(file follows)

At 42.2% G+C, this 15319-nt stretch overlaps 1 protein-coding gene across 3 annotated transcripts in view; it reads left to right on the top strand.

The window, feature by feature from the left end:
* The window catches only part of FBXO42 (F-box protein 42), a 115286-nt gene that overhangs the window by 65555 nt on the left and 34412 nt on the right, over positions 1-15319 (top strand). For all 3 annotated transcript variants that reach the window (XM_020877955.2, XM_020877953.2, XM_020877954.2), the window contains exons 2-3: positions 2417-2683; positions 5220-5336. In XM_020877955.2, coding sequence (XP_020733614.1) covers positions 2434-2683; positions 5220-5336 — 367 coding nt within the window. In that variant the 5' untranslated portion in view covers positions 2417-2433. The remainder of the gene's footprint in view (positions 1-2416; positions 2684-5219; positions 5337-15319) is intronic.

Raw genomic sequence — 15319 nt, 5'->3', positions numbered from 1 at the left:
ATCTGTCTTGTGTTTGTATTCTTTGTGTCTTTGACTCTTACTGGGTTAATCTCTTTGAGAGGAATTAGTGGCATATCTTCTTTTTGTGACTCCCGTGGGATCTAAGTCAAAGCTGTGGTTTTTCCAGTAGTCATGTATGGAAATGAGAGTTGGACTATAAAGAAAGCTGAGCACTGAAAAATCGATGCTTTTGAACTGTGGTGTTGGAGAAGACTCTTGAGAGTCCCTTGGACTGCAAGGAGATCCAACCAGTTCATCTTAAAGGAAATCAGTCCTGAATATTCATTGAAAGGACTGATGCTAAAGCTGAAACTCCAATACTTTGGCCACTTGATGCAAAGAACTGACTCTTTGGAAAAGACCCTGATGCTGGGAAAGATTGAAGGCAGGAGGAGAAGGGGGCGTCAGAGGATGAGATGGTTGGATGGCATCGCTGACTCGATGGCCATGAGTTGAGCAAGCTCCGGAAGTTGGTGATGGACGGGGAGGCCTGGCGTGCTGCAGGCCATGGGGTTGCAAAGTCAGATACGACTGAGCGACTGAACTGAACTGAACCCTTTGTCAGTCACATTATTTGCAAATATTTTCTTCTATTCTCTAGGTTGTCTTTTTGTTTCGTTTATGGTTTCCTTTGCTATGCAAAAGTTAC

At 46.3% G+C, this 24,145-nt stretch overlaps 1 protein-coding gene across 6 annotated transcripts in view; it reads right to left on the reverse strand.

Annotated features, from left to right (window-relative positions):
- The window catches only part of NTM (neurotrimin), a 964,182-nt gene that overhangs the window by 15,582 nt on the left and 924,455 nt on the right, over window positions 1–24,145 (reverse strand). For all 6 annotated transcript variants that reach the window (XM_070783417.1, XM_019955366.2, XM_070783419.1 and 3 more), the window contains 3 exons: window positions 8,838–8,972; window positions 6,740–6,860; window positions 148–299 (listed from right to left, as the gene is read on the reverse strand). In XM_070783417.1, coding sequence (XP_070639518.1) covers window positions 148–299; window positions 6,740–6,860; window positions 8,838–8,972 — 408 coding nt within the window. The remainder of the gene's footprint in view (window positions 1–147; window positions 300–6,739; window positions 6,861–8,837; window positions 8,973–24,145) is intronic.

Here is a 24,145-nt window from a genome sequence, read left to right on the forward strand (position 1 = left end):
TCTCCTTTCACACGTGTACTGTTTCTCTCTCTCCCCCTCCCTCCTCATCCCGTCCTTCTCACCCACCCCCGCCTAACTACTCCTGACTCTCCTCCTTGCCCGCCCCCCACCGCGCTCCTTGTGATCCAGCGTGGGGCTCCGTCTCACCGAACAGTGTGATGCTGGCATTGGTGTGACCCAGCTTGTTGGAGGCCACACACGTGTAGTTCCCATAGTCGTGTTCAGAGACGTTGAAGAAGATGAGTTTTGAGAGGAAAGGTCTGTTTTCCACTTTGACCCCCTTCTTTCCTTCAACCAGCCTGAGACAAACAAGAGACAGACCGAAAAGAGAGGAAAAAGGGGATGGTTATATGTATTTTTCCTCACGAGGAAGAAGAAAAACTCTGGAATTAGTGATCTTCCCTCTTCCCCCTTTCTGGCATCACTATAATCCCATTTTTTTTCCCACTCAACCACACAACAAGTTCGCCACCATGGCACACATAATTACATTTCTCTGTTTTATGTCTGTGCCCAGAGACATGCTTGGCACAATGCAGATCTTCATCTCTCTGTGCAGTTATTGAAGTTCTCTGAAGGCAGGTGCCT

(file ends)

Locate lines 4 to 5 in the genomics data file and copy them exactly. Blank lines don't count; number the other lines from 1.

Raw genomic sequence — 15319 nt, 5'->3', positions numbered from 1 at the left:
ATCTGTCTTGTGTTTGTATTCTTTGTGTCTTTGACTCTTACTGGGTTAATCTCTTTGAGAGGAATTAGTGGCATATCTTCTTTTTGTGACTCCCGTGGGATCTAAGTCAAAGCTGTGGTTTTTCCAGTAGTCATGTATGGAAATGAGAGTTGGACTATAAAGAAAGCTGAGCACTGAAAAATCGATGCTTTTGAACTGTGGTGTTGGAGAAGACTCTTGAGAGTCCCTTGGACTGCAAGGAGATCCAACCAGTTCATCTTAAAGGAAATCAGTCCTGAATATTCATTGAAAGGACTGATGCTAAAGCTGAAACTCCAATACTTTGGCCACTTGATGCAAAGAACTGACTCTTTGGAAAAGACCCTGATGCTGGGAAAGATTGAAGGCAGGAGGAGAAGGGGGCGTCAGAGGATGAGATGGTTGGATGGCATCGCTGACTCGATGGCCATGAGTTGAGCAAGCTCCGGAAGTTGGTGATGGACGGGGAGGCCTGGCGTGCTGCAGGCCATGGGGTTGCAAAGTCAGATACGACTGAGCGACTGAACTGAACTGAACCCTTTGTCAGTCACATTATTTGCAAATATTTTCTTCTATTCTCTAGGTTGTCTTTTTGTTTCGTTTATGGTTTCCTTTGCTATGCAAAAGTTAC